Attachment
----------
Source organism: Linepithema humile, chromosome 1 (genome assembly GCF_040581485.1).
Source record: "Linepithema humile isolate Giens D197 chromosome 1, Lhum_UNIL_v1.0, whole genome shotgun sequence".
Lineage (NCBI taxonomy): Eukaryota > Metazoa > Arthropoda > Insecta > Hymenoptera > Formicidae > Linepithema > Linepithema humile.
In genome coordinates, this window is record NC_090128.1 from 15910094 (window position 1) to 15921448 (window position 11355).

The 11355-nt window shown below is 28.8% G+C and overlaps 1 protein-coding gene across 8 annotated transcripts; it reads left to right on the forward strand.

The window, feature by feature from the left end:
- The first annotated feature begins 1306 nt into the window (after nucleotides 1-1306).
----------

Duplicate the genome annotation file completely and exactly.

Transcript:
Source organism: Linepithema humile, chromosome 1 (genome assembly GCF_040581485.1).
Source record: "Linepithema humile isolate Giens D197 chromosome 1, Lhum_UNIL_v1.0, whole genome shotgun sequence".
Lineage (NCBI taxonomy): Eukaryota > Metazoa > Arthropoda > Insecta > Hymenoptera > Formicidae > Linepithema > Linepithema humile.
In genome coordinates, this window is record NC_090128.1 from 15910094 (window position 1) to 15921448 (window position 11355).

The 11355-nt window shown below is 28.8% G+C and overlaps 1 protein-coding gene across 8 annotated transcripts; it reads left to right on the forward strand.

The window, feature by feature from the left end:
- The first annotated feature begins 1306 nt into the window (after nucleotides 1-1306).